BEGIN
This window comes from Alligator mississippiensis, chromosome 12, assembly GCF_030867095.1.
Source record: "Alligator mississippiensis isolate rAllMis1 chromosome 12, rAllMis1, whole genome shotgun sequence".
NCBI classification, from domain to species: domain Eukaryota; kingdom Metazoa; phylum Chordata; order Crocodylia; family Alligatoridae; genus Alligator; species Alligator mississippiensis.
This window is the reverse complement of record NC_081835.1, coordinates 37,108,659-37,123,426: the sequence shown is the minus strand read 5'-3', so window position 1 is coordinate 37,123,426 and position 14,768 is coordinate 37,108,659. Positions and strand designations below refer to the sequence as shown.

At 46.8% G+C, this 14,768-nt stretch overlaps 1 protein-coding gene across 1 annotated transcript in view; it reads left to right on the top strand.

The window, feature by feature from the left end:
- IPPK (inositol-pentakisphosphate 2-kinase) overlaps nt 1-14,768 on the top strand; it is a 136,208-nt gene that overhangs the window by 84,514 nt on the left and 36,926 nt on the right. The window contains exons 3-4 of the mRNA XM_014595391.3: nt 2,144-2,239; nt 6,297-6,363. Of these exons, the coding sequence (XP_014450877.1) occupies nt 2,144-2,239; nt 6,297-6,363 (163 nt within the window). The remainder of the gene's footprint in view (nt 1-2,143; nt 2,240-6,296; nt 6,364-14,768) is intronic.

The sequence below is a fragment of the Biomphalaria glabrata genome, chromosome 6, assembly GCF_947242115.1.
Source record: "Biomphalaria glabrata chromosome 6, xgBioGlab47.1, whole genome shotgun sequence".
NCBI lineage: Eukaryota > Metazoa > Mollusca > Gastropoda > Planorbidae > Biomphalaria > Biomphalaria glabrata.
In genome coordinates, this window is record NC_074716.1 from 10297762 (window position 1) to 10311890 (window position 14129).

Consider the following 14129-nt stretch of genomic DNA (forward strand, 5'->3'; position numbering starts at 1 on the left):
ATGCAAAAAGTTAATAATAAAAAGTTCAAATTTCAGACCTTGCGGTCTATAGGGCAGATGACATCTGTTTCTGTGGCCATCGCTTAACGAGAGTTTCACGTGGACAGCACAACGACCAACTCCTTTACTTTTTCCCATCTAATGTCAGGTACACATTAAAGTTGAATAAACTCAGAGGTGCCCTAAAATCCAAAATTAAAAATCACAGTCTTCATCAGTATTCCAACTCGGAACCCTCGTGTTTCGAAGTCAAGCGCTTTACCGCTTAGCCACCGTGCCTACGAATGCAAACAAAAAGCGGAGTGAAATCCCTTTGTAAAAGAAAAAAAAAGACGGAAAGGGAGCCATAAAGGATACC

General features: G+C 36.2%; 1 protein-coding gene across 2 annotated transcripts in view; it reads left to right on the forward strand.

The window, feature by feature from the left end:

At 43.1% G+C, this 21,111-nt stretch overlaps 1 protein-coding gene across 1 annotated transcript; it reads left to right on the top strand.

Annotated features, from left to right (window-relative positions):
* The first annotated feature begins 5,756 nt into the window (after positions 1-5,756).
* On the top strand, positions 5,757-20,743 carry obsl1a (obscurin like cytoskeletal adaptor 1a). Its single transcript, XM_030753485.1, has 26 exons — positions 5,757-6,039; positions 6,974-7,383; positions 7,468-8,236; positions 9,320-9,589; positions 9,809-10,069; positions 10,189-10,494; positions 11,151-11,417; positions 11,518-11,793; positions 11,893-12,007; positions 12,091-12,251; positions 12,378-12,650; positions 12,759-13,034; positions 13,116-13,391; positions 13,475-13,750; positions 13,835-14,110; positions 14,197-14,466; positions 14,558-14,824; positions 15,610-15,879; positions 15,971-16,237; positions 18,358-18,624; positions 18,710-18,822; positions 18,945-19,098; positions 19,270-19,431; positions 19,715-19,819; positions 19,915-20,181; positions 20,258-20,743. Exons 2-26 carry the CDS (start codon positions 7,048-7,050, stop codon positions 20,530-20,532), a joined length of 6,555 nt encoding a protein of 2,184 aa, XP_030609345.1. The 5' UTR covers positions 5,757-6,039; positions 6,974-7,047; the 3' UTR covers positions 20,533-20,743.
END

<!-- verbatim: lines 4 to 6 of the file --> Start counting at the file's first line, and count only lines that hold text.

This window is the reverse complement of record NC_081835.1, coordinates 37,108,659-37,123,426: the sequence shown is the minus strand read 5'-3', so window position 1 is coordinate 37,123,426 and position 14,768 is coordinate 37,108,659. Positions and strand designations below refer to the sequence as shown.

At 46.8% G+C, this 14,768-nt stretch overlaps 1 protein-coding gene across 1 annotated transcript in view; it reads left to right on the top strand.

The window, feature by feature from the left end: